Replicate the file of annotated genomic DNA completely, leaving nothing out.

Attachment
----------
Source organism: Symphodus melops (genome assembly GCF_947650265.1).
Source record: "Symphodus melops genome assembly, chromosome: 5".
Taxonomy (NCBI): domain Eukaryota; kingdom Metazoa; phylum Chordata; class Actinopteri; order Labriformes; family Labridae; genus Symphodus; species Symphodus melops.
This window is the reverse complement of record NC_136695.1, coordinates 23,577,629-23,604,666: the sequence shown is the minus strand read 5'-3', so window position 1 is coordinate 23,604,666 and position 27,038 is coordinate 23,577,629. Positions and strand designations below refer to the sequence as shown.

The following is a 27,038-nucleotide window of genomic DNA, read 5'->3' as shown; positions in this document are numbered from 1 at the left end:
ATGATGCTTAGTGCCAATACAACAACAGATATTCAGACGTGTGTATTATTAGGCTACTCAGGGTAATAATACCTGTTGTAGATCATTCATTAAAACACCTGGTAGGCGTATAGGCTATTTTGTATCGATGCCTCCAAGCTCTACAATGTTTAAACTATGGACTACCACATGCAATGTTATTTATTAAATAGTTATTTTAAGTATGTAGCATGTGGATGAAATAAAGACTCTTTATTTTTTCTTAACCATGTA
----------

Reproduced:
Source organism: Symphodus melops (genome assembly GCF_947650265.1).
Source record: "Symphodus melops genome assembly, chromosome: 5".
Taxonomy (NCBI): domain Eukaryota; kingdom Metazoa; phylum Chordata; class Actinopteri; order Labriformes; family Labridae; genus Symphodus; species Symphodus melops.
This window is the reverse complement of record NC_136695.1, coordinates 23,577,629-23,604,666: the sequence shown is the minus strand read 5'-3', so window position 1 is coordinate 23,604,666 and position 27,038 is coordinate 23,577,629. Positions and strand designations below refer to the sequence as shown.

The following is a 27,038-nucleotide window of genomic DNA, read 5'->3' as shown; positions in this document are numbered from 1 at the left end:
ATGATGCTTAGTGCCAATACAACAACAGATATTCAGACGTGTGTATTATTAGGCTACTCAGGGTAATAATACCTGTTGTAGATCATTCATTAAAACACCTGGTAGGCGTATAGGCTATTTTGTATCGATGCCTCCAAGCTCTACAATGTTTAAACTATGGACTACCACATGCAATGTTATTTATTAAATAGTTATTTTAAGTATGTAGCATGTGGATGAAATAAAGACTCTTTATTTTTTCTTAACCATGTA